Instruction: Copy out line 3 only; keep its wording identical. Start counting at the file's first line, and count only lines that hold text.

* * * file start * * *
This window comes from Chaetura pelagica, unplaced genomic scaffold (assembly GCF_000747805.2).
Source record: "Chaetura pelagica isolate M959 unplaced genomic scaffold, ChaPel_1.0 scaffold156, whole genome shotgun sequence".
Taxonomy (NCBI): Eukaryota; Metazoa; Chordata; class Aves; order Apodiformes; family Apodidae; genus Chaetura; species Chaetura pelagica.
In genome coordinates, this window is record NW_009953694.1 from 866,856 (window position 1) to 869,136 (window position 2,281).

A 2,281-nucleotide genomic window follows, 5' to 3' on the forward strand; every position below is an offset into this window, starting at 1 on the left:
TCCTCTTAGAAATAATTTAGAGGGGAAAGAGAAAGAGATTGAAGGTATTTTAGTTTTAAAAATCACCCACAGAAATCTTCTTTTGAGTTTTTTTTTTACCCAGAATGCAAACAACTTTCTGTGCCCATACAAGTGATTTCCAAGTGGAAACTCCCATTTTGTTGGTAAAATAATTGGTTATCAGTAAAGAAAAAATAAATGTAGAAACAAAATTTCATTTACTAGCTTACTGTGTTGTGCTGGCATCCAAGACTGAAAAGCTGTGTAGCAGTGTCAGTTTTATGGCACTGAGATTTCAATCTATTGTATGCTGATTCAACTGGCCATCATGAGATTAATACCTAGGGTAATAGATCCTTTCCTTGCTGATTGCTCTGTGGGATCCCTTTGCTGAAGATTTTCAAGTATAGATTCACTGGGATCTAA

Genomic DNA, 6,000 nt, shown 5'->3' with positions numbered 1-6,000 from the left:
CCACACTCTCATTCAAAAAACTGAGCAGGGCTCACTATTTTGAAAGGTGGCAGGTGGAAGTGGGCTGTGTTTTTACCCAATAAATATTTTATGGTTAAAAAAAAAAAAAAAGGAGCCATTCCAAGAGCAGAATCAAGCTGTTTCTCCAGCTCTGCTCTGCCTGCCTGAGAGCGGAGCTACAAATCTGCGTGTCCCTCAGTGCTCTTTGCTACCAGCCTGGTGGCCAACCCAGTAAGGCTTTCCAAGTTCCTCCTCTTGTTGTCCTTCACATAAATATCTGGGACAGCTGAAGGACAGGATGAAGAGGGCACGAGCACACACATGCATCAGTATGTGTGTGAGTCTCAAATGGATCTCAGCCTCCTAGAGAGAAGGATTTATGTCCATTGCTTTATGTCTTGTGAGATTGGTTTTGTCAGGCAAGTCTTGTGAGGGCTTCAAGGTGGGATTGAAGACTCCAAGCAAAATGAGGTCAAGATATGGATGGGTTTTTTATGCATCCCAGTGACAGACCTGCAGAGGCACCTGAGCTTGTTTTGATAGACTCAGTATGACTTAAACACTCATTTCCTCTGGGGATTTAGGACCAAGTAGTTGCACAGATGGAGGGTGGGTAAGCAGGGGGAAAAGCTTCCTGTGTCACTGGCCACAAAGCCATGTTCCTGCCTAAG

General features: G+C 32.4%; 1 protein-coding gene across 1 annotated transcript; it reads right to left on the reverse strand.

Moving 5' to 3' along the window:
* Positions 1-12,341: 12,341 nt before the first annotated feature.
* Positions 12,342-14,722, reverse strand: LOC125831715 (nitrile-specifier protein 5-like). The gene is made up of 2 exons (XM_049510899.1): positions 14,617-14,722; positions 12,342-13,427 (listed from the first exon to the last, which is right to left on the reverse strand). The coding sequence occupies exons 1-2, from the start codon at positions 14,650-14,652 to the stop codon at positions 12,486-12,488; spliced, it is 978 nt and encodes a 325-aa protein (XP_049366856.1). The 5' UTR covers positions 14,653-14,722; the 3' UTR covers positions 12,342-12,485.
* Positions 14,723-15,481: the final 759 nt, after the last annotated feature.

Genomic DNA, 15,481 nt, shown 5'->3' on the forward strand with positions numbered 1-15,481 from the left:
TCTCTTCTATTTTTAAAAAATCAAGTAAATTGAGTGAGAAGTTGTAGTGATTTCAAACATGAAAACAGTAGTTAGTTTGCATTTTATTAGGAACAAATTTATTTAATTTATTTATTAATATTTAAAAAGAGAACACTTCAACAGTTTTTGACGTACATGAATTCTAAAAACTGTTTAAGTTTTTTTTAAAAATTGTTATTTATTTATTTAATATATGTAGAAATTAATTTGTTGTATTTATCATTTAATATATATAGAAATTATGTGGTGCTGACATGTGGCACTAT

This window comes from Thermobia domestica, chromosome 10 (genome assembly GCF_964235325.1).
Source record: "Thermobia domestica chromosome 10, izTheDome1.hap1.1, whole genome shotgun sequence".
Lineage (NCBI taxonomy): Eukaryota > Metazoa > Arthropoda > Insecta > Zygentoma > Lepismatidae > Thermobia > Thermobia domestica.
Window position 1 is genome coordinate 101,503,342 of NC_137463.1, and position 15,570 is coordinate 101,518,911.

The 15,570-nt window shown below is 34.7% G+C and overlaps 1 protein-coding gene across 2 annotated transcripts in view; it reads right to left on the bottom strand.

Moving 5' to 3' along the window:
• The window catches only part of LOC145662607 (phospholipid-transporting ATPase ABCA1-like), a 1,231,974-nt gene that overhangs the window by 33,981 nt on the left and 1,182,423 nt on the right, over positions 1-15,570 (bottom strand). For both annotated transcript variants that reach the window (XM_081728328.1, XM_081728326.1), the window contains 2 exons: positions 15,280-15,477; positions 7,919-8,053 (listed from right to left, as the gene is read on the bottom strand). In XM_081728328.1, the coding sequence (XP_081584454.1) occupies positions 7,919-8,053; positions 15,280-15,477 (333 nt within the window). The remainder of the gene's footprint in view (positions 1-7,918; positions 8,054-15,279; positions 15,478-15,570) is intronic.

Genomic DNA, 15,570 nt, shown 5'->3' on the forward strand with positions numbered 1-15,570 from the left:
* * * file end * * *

Taxonomy (NCBI): Eukaryota; Metazoa; Chordata; class Aves; order Apodiformes; family Apodidae; genus Chaetura; species Chaetura pelagica.